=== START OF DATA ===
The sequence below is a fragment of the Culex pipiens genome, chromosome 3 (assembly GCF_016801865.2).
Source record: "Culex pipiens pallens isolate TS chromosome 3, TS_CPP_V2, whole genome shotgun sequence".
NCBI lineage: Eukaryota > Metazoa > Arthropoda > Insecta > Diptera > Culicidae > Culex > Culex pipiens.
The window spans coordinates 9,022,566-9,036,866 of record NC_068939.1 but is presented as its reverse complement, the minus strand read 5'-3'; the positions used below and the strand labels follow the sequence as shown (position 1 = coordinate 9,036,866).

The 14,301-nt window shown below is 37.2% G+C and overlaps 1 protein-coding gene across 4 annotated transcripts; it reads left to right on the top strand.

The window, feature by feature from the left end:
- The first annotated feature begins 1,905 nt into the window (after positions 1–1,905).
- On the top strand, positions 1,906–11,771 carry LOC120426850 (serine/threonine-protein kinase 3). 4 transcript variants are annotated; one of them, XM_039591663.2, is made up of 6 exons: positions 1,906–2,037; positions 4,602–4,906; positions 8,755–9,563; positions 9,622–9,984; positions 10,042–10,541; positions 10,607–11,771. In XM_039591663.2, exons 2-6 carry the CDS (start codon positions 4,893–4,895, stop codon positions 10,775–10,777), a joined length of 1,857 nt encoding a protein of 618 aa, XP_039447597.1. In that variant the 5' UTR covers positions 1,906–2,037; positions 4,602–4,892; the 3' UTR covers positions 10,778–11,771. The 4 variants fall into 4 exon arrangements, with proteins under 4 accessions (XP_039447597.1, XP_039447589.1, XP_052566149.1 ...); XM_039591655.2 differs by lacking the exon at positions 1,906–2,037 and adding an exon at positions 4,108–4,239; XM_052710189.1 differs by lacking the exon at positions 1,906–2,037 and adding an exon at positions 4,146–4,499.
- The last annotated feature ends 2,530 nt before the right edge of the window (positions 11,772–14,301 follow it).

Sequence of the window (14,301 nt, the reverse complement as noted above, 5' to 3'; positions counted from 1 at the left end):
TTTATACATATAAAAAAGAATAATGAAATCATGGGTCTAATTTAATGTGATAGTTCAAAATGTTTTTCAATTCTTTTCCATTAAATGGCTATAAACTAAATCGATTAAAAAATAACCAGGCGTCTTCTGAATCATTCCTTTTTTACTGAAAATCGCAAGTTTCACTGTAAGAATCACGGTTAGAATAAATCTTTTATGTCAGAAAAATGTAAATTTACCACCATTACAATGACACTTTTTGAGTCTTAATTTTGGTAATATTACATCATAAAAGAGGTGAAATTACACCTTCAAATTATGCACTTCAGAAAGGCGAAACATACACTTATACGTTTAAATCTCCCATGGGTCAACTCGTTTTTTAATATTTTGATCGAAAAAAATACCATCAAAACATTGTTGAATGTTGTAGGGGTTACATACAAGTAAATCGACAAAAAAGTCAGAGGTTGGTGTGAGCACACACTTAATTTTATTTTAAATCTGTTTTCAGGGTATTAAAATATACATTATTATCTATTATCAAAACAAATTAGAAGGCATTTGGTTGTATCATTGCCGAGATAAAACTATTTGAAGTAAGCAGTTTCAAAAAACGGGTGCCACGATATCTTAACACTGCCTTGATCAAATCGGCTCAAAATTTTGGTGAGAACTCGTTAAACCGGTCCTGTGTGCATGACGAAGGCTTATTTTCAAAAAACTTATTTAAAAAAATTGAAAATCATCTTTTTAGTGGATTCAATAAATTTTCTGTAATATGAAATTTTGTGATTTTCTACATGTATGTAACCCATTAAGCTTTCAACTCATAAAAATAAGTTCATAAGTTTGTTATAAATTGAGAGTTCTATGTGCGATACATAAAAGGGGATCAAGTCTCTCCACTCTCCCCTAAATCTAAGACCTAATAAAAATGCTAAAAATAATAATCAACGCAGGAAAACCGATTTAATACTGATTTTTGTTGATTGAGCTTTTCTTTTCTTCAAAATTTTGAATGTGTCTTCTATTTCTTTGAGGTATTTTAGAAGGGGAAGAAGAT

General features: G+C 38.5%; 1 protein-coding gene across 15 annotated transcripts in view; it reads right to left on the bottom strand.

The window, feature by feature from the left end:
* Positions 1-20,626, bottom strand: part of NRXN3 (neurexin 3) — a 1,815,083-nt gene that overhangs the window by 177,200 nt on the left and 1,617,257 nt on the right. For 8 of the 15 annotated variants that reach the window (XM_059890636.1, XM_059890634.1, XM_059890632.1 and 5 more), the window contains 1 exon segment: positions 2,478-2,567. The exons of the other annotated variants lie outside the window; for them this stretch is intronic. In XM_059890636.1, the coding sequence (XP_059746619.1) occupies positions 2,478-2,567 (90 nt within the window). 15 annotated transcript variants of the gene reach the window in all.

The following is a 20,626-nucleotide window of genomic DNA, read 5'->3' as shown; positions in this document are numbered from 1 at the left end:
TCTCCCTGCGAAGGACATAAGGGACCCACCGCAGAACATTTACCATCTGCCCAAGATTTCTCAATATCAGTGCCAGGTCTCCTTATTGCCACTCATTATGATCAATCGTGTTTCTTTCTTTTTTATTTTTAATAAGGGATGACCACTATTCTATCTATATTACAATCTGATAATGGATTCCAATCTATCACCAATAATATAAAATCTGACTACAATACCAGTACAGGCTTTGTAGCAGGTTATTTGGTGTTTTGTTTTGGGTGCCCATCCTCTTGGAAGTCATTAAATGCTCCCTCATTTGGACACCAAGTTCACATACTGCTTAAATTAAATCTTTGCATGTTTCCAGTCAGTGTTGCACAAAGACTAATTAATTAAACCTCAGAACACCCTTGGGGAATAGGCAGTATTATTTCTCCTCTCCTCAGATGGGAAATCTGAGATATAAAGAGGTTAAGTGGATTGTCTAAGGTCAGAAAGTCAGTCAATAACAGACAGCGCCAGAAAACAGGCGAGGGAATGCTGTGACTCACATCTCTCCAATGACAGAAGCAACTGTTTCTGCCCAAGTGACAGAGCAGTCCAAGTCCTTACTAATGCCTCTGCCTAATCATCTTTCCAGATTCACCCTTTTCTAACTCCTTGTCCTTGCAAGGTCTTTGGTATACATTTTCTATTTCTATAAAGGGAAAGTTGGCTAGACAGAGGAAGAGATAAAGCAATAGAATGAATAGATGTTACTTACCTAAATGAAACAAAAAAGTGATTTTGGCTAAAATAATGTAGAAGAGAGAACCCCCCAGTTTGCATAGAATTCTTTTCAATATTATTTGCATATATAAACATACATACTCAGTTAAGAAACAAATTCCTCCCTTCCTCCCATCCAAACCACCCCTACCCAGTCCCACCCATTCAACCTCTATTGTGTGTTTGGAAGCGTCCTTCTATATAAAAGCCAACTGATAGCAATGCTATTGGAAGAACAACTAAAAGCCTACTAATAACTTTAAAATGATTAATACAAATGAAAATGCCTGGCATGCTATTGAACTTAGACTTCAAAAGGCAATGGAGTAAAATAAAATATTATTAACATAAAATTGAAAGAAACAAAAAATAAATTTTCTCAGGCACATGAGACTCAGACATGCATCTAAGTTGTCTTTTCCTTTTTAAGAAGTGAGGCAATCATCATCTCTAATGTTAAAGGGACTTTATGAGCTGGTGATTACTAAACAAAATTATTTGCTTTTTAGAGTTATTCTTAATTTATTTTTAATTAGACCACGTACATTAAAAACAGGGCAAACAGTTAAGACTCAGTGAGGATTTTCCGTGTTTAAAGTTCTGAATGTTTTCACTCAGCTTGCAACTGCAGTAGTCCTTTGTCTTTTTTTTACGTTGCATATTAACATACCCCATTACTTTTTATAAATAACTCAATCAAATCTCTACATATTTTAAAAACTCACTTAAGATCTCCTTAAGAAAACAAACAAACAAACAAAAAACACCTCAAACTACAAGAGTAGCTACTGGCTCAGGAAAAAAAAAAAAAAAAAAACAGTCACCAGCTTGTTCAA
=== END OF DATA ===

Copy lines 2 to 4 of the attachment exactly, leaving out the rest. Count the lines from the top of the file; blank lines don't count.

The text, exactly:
Source record: "Culex pipiens pallens isolate TS chromosome 3, TS_CPP_V2, whole genome shotgun sequence".
NCBI lineage: Eukaryota > Metazoa > Arthropoda > Insecta > Diptera > Culicidae > Culex > Culex pipiens.
The window spans coordinates 9,022,566-9,036,866 of record NC_068939.1 but is presented as its reverse complement, the minus strand read 5'-3'; the positions used below and the strand labels follow the sequence as shown (position 1 = coordinate 9,036,866).